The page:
Friday, 18 May 2012


there is steve kilbey and the church
there is jim aka roger mcguinn and the byrds
there is ray davies and the kinks
there is bob dylan
and there is the late great jake thackray
but the greatest influence on my music and songwriting
remains that pair of giants
lennon and mccartney
it would obviously be churlish to diminish mccartney
supreme melodist
virtuoso multi-instrumentalist
outstanding vocalist
frequently inspired lyricist and songwriter
just look at songs like yesterday, penny lane and hey jude
but when i look for key songs in the beatles catalogue
it is not generally mccartney or harrisongs that stand out
it is lennon's
the exceptions that prove the rule
are their first double whammy from 1963
she loves you and i wanna hold your hand
both co-written eyeball to eyeball in hotel rooms while on tour
but from that point on lennon establishes himself as the key writer
that opening chord of a hard day's night
cuts a swathe through popular music
ticket to ride is rock's first proto-heavy metal track
help! combines its writer's vulnerability
with similar climactic energy and drive to a hard day's night
norwegian wood moves into edgier lyrical territory
meshing english folk with indian raga
tomorrow never knows ushers in the strangeness of psychedelia
this incredible recording has never dated
despite - or perhaps because of -
the head-swimming onward march of technology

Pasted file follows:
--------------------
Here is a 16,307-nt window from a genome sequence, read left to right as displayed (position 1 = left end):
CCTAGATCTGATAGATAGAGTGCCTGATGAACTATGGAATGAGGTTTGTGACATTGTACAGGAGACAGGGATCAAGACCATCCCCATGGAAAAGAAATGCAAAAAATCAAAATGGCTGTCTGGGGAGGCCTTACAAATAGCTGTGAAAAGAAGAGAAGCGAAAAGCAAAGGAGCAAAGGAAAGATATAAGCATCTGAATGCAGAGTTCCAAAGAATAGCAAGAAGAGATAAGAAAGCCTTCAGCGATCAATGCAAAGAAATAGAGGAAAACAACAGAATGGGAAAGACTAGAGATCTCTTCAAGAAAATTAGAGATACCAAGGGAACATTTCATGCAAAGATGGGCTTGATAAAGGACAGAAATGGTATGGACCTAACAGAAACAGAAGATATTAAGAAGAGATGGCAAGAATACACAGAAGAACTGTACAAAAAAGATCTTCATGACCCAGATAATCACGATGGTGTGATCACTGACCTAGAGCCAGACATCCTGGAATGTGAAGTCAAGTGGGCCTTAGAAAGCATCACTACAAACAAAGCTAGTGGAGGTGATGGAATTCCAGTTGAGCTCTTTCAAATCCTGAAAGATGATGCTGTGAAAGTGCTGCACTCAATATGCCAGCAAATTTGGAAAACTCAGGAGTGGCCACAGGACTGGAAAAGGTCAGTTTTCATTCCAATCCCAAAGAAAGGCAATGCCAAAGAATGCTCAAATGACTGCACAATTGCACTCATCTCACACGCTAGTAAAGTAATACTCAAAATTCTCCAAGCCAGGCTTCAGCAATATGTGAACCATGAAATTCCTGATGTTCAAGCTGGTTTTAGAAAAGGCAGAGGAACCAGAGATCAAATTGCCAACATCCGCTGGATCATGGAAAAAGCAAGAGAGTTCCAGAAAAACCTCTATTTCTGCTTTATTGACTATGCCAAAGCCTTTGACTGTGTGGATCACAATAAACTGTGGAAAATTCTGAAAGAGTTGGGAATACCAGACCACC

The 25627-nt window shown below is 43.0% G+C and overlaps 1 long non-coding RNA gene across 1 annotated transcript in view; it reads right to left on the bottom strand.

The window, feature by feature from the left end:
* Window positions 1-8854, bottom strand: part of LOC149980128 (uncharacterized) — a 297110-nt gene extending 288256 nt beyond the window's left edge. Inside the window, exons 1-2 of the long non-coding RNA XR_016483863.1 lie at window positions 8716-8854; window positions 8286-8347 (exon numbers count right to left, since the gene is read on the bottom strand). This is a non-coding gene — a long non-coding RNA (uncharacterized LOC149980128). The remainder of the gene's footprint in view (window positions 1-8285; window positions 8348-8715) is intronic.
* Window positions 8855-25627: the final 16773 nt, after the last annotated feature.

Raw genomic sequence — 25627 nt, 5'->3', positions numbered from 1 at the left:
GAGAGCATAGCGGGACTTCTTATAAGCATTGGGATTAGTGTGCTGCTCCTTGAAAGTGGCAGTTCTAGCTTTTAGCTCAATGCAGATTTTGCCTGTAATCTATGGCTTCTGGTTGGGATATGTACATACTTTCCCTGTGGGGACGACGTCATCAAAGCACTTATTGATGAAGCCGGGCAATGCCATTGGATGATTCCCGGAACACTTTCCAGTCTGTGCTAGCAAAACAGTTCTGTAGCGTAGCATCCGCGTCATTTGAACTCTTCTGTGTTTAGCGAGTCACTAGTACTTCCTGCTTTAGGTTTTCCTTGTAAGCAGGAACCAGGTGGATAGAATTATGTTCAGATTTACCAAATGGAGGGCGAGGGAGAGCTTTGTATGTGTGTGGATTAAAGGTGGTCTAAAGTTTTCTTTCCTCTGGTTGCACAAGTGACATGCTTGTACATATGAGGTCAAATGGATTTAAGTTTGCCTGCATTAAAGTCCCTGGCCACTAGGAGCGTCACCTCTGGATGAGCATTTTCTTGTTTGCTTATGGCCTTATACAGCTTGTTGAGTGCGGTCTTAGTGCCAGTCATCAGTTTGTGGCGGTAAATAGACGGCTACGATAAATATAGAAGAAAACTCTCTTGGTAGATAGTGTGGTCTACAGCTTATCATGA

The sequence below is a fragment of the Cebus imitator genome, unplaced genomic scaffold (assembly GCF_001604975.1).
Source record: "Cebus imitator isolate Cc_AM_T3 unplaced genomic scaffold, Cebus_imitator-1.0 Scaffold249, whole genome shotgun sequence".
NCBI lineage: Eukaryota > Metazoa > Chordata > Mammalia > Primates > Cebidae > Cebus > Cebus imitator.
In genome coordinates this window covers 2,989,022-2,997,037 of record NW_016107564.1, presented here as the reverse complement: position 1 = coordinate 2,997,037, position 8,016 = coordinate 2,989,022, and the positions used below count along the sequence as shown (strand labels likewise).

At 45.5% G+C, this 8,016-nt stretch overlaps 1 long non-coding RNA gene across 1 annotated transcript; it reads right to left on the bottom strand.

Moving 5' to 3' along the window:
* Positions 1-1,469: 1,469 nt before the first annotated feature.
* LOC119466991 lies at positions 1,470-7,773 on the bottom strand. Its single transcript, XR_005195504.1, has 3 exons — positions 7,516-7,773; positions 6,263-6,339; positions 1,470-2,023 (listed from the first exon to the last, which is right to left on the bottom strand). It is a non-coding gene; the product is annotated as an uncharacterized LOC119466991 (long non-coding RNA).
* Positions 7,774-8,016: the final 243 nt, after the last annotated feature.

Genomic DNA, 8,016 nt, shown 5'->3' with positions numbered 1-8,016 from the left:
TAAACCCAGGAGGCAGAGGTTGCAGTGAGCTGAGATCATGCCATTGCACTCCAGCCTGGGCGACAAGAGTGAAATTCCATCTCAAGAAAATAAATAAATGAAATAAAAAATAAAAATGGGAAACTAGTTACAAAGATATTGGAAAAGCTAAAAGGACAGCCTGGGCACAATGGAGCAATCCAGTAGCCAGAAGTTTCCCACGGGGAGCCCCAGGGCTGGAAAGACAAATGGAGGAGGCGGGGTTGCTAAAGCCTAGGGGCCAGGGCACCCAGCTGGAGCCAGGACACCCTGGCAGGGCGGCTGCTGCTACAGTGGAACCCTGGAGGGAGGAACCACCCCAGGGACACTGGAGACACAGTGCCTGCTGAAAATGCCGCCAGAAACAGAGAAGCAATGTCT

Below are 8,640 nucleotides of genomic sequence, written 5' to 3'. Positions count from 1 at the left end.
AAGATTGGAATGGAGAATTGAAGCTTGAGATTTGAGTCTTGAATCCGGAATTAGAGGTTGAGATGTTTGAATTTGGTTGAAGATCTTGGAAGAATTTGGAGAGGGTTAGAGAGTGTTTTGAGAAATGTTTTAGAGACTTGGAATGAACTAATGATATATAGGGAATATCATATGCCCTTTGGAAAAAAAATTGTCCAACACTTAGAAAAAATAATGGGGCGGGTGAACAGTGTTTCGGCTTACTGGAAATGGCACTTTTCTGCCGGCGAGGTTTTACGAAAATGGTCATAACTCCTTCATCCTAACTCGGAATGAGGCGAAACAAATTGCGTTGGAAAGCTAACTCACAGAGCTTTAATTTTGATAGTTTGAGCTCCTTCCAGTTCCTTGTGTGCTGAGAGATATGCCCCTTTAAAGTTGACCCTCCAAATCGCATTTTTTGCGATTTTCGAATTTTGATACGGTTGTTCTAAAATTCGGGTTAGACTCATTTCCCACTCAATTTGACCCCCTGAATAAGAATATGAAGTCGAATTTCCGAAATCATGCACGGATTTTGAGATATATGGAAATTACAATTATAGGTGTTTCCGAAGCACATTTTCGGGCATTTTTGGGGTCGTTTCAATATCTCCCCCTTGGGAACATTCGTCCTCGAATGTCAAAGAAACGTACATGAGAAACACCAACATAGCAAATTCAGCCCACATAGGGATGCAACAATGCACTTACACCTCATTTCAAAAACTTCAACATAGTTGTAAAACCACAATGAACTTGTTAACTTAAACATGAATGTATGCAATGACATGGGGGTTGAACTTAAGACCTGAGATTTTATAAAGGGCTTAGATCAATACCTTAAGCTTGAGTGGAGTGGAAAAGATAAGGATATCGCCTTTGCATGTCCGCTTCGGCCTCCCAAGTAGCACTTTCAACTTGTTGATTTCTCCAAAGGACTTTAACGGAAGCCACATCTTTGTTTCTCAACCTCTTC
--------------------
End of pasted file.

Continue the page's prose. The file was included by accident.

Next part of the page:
rain updates ticket to ride's heavy metal style
harnessing the byrds' gleaming treble guitar tone
then smudging it with a druggy smear of backwards vocals
strawberry fields picks up where help! left off
adding depth, subtlety and texture to the angst
and instrumentation almost orchestral in its sweep
a day in the life represents perhaps lennon's (and the group's) peak
a devastatingly sad and moving mood piece
with lennon's voice at its most vulnerable
another contender for greatest ever beatles recording
could be i am the walrus
an astonishing rant against england and petty authority
sneered against an incredible backing track
brilliantly orchestrated by george martin
that scales and descends a relentless escher staircase
the distortion of revolution captures the zeitgeist of the year of my birth
in the same way as the stones' street fighting man
happiness is a warm gun offers three or four songs in one
a kind of history of folk and rock music sewn together
finally there is the political boldness of come together
mccartney weighing in with a superb swampy bassline
as if to prove his worth
as lennon's indispensable partner in crime
where would we be without them?

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